Logo, The Employer Alliance for Affordable Health Care - Health Care Advocacy Group
(518) 326-9114(51P.O. Box 1412
Albany, NY 12201


New York's largest, single-issue grassroots business coalition

Capitol


In the News


Reform Health Insurance without Increasing Premiums

Budget leaders must avoid tax that will increase health insurance costs

Cuomo's Windfall Tax Will Sicken the Insured

 


CRITICAL ISSUES

The 14% “windfall” surcharge

This surcharge, included in the Governor's 2018 budget proposal, will cause undue harm to the state’s small business population.

Any type of industry assessment is passed on to consumers and will exacerbate the challenge small businesses face in finding affordable coverage options for their employees. In this case, small businesses, who are just starting to feel the impact of 2018 rate hikes (which averaged between nine and 14 percent) would disproportionately bear the brunt of this assessment. Moreover, these increased costs would provide no tangible healthcare benefits.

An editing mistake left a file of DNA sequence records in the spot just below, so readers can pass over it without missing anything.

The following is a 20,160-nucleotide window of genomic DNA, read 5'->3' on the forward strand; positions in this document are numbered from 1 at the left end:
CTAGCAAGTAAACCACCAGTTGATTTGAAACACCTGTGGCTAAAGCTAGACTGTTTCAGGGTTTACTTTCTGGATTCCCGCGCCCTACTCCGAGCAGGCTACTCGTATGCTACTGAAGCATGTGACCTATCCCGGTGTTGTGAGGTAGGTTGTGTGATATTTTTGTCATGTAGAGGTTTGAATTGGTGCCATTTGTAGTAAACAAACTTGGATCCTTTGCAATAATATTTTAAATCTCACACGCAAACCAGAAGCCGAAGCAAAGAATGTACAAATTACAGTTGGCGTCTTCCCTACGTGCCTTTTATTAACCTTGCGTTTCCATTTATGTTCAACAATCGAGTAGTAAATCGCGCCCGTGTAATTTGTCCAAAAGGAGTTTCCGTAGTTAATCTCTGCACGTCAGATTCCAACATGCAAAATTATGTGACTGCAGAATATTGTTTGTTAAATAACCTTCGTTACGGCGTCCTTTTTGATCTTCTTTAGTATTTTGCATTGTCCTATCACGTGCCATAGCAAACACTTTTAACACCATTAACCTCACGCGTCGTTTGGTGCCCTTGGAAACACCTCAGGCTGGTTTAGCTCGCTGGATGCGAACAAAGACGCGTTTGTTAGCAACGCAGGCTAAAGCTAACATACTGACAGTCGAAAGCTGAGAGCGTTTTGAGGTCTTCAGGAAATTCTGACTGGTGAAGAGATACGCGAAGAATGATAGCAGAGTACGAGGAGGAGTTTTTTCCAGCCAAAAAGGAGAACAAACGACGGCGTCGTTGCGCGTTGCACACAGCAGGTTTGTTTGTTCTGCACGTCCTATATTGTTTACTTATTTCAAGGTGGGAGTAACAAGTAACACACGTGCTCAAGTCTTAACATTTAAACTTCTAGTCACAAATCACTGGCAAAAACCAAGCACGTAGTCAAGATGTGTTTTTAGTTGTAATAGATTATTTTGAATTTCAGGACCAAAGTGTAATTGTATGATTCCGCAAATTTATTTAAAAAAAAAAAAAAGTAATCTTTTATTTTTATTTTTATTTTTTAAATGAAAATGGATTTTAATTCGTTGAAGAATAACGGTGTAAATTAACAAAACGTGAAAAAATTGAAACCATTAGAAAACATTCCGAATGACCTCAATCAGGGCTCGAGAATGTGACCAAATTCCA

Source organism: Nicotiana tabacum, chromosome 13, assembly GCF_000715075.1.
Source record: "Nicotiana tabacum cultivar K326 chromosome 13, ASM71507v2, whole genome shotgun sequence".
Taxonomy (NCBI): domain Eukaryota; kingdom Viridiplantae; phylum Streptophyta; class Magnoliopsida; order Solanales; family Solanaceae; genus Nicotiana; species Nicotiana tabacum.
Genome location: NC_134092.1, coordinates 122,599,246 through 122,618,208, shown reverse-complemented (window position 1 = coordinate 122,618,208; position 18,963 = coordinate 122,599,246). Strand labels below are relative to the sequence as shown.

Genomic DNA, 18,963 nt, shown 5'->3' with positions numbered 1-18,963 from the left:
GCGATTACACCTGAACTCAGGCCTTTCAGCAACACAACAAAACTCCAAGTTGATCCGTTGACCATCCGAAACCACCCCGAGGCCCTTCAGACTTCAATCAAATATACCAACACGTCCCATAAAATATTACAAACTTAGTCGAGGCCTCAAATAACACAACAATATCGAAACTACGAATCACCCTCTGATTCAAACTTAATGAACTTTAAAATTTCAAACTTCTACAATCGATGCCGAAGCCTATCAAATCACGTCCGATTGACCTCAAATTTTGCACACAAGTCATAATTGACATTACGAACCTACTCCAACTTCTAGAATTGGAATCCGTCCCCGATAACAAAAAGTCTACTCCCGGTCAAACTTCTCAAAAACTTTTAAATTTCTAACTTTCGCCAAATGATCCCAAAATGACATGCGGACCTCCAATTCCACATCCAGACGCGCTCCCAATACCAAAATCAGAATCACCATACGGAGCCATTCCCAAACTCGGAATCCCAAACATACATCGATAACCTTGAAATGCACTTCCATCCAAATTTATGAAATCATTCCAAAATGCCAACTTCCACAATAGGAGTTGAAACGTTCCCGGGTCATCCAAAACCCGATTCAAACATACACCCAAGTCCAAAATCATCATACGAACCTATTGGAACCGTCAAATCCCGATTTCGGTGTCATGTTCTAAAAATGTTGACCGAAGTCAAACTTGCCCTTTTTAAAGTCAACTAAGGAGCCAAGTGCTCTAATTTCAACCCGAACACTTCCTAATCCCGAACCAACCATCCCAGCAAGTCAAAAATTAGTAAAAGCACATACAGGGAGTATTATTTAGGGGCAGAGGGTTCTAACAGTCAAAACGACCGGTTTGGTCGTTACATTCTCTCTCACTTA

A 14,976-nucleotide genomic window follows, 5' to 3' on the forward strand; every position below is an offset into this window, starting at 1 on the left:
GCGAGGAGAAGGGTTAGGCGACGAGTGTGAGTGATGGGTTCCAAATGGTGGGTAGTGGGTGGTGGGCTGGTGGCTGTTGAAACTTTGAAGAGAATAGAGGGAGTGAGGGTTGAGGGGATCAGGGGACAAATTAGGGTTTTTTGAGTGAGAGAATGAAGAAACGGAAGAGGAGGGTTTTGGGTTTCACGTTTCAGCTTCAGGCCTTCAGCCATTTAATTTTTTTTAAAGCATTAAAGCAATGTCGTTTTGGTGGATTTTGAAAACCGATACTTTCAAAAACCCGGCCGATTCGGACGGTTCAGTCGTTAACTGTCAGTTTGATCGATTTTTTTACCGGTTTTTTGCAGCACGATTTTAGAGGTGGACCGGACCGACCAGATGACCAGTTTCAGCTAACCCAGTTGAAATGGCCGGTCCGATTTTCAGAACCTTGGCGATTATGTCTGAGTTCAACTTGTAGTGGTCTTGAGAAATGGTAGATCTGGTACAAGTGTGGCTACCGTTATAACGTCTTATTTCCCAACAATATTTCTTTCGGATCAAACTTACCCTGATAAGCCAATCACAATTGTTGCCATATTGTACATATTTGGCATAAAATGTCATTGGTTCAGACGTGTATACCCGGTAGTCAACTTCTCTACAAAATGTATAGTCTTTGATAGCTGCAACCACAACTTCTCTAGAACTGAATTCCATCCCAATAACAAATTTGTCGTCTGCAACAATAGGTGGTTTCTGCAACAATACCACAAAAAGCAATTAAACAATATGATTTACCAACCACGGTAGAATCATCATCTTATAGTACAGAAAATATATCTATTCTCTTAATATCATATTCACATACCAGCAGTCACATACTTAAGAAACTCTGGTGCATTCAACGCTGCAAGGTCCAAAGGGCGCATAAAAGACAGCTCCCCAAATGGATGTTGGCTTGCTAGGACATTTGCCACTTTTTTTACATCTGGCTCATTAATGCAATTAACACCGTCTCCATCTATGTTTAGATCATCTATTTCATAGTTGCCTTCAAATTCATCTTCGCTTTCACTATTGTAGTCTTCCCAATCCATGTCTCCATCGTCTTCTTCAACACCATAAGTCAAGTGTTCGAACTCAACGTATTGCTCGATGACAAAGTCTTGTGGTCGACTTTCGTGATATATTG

We understand the need to raise revenue in light of a budget deficit, but the Governor should focus on reform of state programs before considering new taxes and assessments. Given New York’s designation as the nation’s second costliest state for employer-sponsored coverage we urge the Legislature find another way to offset the state’s budget deficit and commit to making healthcare affordable.

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A single-payer system is NOT the answer

New York can’t afford a single-payer healthcare system, but that does not stop lawmakers from presenting the notion time and time again. Single-payer healthcare is phenomenally expensive.

Vermont rejected single-payer healthcare after financial projections were released showing that program costs, in the first year alone, would nearly double the size of the state’s budget and require large tax increases for residents and businesses. California’s projection of its single payer system would have also doubled the state budget at an estimated $400 billion.

Even conservative estimates supplied to the New York State Assembly acknowledge that creating a single-payer plan in New York would require a tax increase of $92 billion, although other studies place the cost at $225 billion!

One can only question why one of the most heavily taxed states in the nation would consider such a dramatic burden.